Social media appears to be making some of B.C.'s most beautiful places even more popular, but officials are sounding the alarm over the perilous lengths some will go to for the perfect photo.

"Everybody wants to take a selfie, be on Instagram, take pictures," said Cpl. Richard de Jong of the North Vancouver RCMP.

The rise of Instagram and other platforms has led to an increase in adventure seekers as well a spike the number of injuries and other emergency situations occurring in the outdoors.

Last month, social media influencers Ryker Gamble, Alexey Lyakh and Megan Scraper were killed in Squamish after slipping over the edge of Shannon Falls. Four others recently fell to their deaths at a waterfall in the Catskill Mountains.

"I think that people don't really understand the dangers," said John Willcox of Squamish Search and Rescue.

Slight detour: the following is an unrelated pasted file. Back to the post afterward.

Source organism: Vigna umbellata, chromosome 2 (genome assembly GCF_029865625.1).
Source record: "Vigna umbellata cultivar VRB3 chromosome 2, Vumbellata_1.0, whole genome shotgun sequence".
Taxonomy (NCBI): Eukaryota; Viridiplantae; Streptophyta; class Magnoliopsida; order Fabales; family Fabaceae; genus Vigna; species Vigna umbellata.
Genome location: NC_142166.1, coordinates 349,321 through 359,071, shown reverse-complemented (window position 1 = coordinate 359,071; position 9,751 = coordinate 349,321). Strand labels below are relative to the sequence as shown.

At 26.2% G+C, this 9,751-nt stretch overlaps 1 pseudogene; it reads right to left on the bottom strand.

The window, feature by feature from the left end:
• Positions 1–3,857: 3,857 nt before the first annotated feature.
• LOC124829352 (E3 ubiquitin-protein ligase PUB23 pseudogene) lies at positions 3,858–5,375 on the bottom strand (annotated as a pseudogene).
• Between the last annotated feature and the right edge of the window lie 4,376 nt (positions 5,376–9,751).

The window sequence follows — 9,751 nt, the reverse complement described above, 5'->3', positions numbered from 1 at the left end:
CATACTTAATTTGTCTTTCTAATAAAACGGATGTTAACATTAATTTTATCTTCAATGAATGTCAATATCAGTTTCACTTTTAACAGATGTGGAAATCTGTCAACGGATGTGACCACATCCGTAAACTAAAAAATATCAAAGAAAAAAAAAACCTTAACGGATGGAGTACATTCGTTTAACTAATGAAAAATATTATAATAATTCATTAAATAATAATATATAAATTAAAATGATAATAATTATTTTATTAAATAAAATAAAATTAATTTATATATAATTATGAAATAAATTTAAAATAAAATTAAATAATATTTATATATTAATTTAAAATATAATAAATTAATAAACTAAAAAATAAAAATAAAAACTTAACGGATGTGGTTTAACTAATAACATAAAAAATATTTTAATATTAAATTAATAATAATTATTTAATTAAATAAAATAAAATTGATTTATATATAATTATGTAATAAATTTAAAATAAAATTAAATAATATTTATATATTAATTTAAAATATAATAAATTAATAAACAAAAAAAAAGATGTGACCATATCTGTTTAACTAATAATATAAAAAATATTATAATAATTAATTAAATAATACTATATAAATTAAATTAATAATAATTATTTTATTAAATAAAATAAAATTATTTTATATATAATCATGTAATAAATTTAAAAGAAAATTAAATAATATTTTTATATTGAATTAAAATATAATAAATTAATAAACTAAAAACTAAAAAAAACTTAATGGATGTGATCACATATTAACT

Officials in places such as New York State are taking steps to make outdoor spaces safer, including banning alcohol and music at high-traffic vantage points.

They're also barring anyone from being within two metres of the water's edge, an issue officials on the North Shore say they're very familiar with.

"You can back up too far and literally fall to your death," de Jong said. "We've seen in the past, people have taken risks."

That's why fencing and signage have been put up in areas such as Lynn Canyon.

But even previous deaths don't seem to be enough to deter dangerous behaviour.

"We've seen quite a few people trying to access the tops of those pools," said Rich Poissant, owner of the Klahanie Campground, referring to the location where Gamble, Lyakh and Scraper died.

This trend of copycatting has rescuers worried thrill-seekers aren't getting the message when it comes to the danger they're putting themselves and rescue crews in when things go wrong.

"The fear is that those people that are going don't recognize the risk either," Willcox said.

Officials aren't discouraging anyone from heading outdoors, but simply ask that they take their Instagram-worthy shots from a safe distance.

With files from CTV Vancouver's Sarah MacDonald